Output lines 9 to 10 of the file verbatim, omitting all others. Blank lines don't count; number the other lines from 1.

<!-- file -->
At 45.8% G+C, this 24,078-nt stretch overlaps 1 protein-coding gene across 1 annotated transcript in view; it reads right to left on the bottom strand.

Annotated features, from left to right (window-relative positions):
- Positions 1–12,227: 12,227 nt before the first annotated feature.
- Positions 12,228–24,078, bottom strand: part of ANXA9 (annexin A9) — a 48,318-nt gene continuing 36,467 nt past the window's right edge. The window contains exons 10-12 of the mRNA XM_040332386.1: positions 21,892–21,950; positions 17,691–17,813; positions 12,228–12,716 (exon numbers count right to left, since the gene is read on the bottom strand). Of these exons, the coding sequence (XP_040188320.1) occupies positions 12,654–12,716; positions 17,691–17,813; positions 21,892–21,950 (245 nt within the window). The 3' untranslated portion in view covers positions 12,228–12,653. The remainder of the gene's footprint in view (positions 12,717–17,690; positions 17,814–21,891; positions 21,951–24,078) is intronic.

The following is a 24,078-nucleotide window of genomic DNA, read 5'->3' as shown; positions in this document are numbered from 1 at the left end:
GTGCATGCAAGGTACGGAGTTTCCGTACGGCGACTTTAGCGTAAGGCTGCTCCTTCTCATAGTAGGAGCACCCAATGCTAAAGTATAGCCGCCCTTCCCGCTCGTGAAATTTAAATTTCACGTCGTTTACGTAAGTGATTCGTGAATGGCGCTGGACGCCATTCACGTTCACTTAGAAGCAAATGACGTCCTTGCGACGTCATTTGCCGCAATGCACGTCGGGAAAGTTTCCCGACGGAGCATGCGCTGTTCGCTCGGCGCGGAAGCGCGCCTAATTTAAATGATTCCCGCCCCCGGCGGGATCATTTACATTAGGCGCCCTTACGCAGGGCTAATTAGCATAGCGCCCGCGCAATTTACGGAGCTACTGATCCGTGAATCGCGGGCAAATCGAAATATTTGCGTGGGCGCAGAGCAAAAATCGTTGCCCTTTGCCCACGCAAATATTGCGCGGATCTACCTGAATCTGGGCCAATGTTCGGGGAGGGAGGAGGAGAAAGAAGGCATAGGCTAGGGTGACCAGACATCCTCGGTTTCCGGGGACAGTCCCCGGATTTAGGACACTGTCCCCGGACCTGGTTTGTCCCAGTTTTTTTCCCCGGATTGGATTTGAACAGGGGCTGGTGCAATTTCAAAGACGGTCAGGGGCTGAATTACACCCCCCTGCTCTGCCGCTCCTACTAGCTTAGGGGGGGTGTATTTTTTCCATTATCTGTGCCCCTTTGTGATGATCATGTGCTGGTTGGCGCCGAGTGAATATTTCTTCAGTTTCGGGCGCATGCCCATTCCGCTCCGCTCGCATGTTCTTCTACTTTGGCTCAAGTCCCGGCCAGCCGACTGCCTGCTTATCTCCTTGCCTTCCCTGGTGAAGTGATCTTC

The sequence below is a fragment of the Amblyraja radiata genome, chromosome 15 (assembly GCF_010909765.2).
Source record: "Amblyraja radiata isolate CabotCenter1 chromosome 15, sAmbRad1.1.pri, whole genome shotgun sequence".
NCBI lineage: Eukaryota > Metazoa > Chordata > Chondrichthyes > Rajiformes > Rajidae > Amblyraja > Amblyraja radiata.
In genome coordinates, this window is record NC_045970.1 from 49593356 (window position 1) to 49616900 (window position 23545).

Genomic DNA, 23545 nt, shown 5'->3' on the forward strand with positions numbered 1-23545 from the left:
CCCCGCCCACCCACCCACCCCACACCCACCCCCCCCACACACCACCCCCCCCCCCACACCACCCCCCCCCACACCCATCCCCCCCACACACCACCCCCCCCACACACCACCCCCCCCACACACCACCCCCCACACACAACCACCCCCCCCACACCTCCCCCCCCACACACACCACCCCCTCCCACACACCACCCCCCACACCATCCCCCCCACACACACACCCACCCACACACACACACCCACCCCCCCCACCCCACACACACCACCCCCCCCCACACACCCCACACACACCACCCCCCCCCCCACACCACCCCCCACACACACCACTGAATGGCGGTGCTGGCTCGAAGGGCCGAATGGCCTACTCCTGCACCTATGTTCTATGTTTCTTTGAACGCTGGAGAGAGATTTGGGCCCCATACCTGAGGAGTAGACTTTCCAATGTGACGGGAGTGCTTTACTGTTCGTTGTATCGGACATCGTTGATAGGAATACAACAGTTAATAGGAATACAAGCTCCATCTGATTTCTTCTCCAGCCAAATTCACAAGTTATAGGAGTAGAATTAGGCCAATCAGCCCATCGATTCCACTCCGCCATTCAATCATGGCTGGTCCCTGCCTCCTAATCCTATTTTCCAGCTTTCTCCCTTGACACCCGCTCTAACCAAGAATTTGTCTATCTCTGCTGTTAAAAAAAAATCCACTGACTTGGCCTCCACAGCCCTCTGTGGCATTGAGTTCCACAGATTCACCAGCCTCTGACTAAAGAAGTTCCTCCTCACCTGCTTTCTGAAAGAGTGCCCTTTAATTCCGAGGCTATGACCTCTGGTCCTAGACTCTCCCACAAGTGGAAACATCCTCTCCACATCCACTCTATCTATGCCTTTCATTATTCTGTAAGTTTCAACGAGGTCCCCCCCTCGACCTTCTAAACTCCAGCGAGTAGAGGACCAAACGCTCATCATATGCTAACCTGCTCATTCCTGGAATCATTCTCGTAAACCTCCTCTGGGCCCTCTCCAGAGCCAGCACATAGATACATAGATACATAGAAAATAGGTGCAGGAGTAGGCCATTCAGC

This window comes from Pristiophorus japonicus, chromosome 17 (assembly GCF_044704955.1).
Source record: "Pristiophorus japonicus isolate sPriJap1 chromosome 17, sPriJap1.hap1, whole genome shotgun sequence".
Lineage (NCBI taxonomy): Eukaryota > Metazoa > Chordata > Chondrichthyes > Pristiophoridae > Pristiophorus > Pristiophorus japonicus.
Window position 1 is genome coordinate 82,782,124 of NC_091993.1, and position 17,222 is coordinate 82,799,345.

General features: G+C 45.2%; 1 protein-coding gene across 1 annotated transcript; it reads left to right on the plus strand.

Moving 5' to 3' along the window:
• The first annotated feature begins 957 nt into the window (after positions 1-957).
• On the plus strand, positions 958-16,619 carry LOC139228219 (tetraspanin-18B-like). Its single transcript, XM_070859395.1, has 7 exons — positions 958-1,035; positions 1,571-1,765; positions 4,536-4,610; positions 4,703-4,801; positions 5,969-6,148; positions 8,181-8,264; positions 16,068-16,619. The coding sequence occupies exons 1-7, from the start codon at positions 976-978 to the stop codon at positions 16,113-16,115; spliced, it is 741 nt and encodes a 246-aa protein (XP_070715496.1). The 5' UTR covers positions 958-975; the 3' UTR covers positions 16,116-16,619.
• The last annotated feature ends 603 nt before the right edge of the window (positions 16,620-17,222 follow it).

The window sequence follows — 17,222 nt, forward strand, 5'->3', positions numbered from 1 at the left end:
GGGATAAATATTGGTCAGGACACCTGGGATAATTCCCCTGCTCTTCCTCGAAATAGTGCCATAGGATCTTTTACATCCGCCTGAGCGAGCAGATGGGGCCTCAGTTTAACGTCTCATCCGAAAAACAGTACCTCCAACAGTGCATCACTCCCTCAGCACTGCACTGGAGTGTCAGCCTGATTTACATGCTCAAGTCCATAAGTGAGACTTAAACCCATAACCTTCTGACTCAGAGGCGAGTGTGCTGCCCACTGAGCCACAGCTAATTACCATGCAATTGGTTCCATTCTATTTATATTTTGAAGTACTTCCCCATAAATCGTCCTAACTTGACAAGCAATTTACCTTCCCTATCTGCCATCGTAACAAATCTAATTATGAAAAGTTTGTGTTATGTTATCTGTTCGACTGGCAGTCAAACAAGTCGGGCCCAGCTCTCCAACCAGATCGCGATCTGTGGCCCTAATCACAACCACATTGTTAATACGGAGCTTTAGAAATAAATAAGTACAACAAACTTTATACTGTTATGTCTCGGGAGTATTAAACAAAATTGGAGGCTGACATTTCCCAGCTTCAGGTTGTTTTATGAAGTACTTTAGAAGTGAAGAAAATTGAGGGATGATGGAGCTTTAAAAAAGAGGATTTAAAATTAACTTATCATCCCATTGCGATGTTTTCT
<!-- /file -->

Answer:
NCBI lineage: Eukaryota > Metazoa > Chordata > Chondrichthyes > Rajiformes > Rajidae > Amblyraja > Amblyraja radiata.
In genome coordinates, this window is record NC_045970.1 from 49593356 (window position 1) to 49616900 (window position 23545).